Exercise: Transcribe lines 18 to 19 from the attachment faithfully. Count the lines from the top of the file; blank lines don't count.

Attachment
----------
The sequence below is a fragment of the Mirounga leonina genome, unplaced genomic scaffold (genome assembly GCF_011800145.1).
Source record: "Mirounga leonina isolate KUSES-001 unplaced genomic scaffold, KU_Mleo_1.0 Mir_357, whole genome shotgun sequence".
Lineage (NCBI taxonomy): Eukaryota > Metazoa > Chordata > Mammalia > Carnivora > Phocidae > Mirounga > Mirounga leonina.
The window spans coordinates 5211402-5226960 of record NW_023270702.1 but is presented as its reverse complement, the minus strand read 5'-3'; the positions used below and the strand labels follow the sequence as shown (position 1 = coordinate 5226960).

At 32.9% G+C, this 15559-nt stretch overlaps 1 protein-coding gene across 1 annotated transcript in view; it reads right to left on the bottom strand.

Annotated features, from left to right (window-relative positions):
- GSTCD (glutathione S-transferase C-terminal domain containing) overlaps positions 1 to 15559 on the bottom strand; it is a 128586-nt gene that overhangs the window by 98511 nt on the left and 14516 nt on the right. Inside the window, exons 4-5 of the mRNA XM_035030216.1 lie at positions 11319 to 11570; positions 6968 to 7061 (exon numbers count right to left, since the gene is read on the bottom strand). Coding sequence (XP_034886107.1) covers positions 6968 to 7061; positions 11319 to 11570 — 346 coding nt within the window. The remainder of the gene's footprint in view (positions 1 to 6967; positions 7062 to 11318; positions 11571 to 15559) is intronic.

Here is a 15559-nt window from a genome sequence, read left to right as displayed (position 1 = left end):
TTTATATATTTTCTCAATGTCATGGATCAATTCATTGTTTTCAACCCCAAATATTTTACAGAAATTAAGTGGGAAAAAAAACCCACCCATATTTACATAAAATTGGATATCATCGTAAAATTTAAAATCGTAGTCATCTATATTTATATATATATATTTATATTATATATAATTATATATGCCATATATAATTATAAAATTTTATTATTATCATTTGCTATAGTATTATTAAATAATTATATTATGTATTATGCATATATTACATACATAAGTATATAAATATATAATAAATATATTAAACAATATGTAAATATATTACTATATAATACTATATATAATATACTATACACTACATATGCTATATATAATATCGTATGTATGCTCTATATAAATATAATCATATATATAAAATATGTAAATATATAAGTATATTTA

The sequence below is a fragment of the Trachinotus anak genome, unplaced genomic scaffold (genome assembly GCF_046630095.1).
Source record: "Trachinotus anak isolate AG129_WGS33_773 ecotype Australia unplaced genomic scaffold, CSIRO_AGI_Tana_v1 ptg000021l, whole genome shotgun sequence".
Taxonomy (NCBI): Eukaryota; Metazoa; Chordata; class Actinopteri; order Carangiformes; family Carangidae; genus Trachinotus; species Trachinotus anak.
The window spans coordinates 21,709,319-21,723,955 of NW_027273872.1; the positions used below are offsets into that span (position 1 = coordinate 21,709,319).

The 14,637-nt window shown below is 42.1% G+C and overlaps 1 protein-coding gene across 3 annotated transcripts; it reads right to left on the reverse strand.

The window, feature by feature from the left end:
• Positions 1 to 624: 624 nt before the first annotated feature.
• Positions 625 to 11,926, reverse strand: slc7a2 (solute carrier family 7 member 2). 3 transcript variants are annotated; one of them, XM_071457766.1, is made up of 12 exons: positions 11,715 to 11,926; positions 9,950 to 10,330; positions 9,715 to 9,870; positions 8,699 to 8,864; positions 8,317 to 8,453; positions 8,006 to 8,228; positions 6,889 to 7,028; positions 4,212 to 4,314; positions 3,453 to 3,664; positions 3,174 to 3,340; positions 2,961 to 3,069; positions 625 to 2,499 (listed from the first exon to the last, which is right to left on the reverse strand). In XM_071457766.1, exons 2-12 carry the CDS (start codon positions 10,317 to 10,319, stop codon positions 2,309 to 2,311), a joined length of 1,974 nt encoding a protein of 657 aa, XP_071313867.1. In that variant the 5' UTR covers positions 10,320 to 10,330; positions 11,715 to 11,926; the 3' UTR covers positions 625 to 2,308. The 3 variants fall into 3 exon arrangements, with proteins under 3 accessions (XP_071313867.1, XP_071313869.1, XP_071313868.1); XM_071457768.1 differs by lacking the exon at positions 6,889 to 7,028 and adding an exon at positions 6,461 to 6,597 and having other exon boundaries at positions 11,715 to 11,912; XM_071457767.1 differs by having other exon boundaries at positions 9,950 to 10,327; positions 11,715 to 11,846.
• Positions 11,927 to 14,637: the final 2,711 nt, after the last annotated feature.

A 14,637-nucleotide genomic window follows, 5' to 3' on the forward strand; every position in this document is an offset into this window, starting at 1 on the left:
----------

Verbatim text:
• Positions 11,927 to 14,637: the final 2,711 nt, after the last annotated feature.

A 14,637-nucleotide genomic window follows, 5' to 3' on the forward strand; every position in this document is an offset into this window, starting at 1 on the left: